It is excellent to see that individuals are working on ways to improve the reliability in web analytics, as all too often I have seen numbers being used that simply do not provide the backup to the story being told.
This formula is a good start, but highlights the problem with measuring engagement. There are exceptions to most of the variables used here and this will lead to a large degree of inaccuracy between websites. It must be remembered that engagement is dependent on what kind of engagement is the aim. For example there is a large difference between getting someone to submit a blog comment than visit more than 2 pages. This formula would also be too complex for the standard analytics user and would also be time consuming to solve.
A compromise needs to be reached that takes into account more variables, while still being usable.
We believe that the three most valid measures of engagement using current analytics are;
Time on Page
(this is an applied metric that looks at the depth of engagement on relevant pages)
(to be used as an average function and generalize engagement across all website visitors)
(this measures breadth of engagement across the whole website)
It is always tempting to create some kind of compound number that “demonstrates engagement”, but realistically this is very challenging and would perhaps require an even more complex formula than above. To provide a relative balance the key is to set benchmarks for these metrics (which might be zero if a new metric is being employed), change the page’s functionality and then re-measure. Simply understanding a few key variables that are used in the right way to measure the right effects is a good strategy.
However as an attempt to establish how effective the pages of ‘engagement’ we have decided to bite the bullet and suggest the following;
(note: I am not a maths wizard and the following ideas suggest how the above metrics might be integrated)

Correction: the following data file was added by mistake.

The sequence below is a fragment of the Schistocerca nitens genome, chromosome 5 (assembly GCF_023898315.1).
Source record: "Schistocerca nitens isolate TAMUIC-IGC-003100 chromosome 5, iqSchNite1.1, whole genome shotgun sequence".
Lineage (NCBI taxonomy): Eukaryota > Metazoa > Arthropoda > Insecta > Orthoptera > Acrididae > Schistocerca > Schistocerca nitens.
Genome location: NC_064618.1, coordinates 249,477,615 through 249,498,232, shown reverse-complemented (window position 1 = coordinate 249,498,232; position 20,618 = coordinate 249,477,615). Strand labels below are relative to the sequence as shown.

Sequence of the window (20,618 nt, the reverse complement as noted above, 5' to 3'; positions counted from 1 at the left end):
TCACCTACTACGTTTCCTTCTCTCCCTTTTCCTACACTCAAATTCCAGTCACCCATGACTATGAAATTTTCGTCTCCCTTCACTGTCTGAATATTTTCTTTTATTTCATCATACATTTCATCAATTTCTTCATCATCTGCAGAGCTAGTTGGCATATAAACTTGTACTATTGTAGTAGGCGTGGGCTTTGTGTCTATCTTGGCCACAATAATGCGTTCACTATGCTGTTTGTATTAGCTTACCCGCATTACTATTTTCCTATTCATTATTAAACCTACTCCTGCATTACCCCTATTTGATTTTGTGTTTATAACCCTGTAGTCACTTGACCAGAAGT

“Time on Page” averaged across all pages of engagement
(Total time on website / unique visitors) = Average time on site
This will provide a number that is hopefully over 1. If not then the pages you have created to be engaging are actually less so than your static pages!
Next we establish the proportion of people who view an engagement page compared to those across whole website;
Average number of unique visitors to all engagement pages
Total unique visitors for the website
This shows us how effective the website is at driving people to engagement areas.
Combining the two through a multiplier should derive a theoretical number (not an actual numerical representation of anything, but something that should provide a virtual benchmark for how effective the areas of engaging are and to what degree they are visited.
A key addition to any engagement analytics is to look at the quality of the content engagement versus what interaction/ engagement tools are presented. For example how many actions were completed out of the total number that is presented and calls people to interact?
I might suggest that all a webpage’s engagement features are tracked via; action scripts e.g. “OnClick” command, confirmation pages, email submissions and tracking links to other pages. Each of these represents an action and would be used to assess the percentage of actions that occurred out of the total that was possible. Although this type of measurement is still not full proof, as a comment arguably requires more engagement from a visitor than it does to rate something. Despite this, measuring actual, active behaviour represents engagement far better than the “Time on Page” metric used today. It attempts to understand how the user interacts with the stimuli presented (See main image).
It is only really when analytics can start to measure this kind of data that effectively measuring engagement will be possible.